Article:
Why did you take on the project?
I’m willing to tackle virtually any kind of project. I figure out how things can be done, and then I do it. I have a lot of experience in seeing how things work. My important contribution to this whole project was to have organized it and to have seen it through to the end.
What were the challenges in manufacturing the composites?
Jim Gardiner, general manager of Compmillennia, and I were very creative. Initially, we met on the 1st of September, and by the end of October we were building molds 30 to 35 meters long. The parts were huge, even some of the molded parts but we didn’t have to have this huge variety of equipment and molds to make the parts. We set the mold on top, and covered it over and post-cured it in Compmillennia’s shop in North Carolina.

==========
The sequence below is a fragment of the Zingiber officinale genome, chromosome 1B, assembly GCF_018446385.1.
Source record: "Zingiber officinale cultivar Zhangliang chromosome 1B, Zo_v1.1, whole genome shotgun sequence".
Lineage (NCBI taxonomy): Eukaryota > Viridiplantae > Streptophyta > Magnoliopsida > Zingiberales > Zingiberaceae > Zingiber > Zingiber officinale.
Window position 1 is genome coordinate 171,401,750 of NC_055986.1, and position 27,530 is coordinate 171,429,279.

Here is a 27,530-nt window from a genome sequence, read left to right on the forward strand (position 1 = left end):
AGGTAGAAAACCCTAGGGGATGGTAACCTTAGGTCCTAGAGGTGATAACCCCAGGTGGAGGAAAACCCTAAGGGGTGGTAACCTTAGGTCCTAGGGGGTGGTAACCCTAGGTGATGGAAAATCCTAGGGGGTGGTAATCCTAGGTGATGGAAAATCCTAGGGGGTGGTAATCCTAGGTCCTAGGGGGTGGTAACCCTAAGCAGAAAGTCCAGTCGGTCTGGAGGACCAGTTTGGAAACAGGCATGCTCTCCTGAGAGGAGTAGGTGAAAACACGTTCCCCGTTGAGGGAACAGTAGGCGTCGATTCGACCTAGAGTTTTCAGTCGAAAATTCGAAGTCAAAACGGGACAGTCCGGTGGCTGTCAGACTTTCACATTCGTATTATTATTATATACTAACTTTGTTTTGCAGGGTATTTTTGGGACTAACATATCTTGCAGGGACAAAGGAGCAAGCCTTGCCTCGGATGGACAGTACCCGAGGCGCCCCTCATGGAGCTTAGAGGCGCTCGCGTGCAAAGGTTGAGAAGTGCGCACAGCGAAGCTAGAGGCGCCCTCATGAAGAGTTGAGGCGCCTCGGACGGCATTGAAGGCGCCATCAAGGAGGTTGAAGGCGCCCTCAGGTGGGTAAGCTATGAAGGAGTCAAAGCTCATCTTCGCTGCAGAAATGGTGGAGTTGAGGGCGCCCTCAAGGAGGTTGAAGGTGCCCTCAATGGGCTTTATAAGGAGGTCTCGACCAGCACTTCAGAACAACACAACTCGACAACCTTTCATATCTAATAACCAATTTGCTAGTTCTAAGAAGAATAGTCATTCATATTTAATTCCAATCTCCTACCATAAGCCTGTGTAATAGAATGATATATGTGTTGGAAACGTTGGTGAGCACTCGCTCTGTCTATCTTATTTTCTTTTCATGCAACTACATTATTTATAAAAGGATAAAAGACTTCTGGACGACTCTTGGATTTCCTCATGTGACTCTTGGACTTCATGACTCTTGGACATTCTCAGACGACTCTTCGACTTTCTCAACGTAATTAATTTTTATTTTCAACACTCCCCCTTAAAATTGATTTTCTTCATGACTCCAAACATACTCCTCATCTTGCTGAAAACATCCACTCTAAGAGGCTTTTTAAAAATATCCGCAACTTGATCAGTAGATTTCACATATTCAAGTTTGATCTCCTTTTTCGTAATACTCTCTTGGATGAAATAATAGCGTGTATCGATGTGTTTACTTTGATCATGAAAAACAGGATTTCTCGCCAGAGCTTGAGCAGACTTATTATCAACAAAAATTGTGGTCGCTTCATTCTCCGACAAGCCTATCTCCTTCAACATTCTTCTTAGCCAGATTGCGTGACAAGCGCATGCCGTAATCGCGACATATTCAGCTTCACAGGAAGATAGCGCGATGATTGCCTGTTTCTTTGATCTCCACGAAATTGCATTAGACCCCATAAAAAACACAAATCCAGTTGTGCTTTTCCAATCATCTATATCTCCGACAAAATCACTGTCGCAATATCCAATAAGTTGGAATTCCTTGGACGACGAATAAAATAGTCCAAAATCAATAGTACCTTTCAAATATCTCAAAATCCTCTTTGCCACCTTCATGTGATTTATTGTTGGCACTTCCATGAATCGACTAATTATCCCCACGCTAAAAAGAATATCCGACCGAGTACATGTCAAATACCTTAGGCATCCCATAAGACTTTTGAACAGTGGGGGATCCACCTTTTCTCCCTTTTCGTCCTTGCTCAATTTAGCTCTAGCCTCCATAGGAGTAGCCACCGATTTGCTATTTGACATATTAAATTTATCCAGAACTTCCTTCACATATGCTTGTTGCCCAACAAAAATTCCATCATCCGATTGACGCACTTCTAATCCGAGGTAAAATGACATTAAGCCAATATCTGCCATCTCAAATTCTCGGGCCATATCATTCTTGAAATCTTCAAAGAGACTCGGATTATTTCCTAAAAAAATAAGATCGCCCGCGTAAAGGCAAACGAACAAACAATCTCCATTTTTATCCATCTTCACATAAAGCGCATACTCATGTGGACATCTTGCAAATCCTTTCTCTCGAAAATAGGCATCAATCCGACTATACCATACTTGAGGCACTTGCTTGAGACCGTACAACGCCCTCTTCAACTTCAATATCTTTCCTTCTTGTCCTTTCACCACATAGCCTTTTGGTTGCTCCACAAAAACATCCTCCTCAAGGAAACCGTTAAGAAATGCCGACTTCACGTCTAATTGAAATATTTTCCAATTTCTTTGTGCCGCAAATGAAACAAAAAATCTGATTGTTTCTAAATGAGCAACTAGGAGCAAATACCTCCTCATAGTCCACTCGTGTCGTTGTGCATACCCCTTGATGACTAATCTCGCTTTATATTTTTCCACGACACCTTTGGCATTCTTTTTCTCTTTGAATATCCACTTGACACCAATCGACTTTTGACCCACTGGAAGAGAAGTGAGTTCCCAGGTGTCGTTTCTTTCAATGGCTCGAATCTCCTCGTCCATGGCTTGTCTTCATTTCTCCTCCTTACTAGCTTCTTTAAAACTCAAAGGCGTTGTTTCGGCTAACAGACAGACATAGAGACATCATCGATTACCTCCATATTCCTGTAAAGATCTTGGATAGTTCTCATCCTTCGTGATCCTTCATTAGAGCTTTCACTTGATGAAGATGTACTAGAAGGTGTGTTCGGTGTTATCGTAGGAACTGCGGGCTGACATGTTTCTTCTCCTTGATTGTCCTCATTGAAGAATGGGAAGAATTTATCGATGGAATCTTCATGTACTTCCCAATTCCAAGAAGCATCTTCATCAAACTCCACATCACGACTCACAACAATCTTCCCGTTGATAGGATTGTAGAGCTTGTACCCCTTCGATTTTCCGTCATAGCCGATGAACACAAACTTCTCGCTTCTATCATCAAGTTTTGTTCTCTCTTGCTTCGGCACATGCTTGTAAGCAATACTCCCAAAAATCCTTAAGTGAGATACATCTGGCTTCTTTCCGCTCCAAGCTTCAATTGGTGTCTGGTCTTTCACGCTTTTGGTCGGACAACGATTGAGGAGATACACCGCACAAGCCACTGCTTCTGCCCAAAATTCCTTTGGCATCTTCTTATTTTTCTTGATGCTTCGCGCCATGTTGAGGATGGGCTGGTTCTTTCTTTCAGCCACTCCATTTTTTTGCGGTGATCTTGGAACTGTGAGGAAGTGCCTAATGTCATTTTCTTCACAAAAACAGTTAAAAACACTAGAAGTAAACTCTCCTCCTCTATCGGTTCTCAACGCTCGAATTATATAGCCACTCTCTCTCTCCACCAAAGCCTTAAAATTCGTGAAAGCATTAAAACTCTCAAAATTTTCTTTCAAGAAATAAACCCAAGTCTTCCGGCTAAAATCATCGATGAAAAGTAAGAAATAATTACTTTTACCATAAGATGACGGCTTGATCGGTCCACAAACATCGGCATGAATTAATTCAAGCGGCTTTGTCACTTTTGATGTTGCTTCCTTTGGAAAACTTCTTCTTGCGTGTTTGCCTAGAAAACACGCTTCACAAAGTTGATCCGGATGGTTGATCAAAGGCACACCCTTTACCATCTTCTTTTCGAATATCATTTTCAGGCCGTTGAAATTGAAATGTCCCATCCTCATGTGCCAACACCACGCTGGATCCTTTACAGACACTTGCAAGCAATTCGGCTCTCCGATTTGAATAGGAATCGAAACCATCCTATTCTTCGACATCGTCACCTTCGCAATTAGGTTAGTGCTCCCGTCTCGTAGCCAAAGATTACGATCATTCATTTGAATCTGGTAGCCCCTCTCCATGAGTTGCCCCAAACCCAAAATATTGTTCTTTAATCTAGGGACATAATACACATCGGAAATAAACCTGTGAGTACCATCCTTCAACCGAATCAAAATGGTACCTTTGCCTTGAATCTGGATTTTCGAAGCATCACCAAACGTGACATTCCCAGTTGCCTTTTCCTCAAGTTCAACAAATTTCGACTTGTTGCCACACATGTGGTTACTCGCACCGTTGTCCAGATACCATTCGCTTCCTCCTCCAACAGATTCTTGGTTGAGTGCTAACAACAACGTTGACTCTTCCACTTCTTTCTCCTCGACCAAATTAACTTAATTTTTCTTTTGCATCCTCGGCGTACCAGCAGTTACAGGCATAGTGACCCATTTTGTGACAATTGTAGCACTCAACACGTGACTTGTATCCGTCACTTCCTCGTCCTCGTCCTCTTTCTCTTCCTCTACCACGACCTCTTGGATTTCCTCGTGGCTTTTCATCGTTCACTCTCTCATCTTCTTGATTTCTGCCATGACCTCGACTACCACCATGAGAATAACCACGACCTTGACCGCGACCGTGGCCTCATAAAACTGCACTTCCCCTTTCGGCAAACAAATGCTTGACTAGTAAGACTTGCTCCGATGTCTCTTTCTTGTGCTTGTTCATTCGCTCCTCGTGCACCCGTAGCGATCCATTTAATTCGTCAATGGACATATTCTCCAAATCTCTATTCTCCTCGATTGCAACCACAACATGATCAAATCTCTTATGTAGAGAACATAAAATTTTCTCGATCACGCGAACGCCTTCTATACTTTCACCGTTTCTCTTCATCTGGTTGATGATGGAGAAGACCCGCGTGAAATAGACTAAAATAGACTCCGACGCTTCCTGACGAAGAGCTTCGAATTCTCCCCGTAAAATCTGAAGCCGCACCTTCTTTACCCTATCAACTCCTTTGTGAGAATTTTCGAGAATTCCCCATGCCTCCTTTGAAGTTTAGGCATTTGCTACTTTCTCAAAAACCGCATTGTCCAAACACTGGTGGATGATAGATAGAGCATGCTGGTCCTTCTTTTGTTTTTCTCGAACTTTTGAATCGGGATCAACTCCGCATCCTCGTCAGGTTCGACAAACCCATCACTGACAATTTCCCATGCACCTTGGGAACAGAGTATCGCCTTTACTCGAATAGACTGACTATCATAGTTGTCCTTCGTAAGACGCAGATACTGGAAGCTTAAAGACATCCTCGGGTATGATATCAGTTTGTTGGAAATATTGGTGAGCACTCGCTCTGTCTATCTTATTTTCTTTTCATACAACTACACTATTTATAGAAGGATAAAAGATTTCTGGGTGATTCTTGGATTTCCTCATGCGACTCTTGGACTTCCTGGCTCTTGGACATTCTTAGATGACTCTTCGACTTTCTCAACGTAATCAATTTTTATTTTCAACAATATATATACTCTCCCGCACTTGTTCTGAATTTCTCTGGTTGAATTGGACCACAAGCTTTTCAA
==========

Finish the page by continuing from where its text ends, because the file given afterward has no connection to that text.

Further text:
What new developments arose out of this project?
With Ohio-based Edison Welding Institute, which specializes in development and testing of connections, we developed a DMV-class approved connection for steel-to-composite panels.
What is your vision for the industry?
My vision for the composites industry is one in which advanced materials are used to their best-suited use to replace traditional materials. For example, to improve tensile and sheer strength, and to reduce weight of structures in areas where they have not been traditionally used such as bridges. In so doing, we will be providing a greater future for our industry and building things that have much greater lifespan and reduced maintenance costs. This is a win-win situation for all. With the International Building Code (IBC) now including references to “Composite Materials” we are now able to move forward with many great possibilities.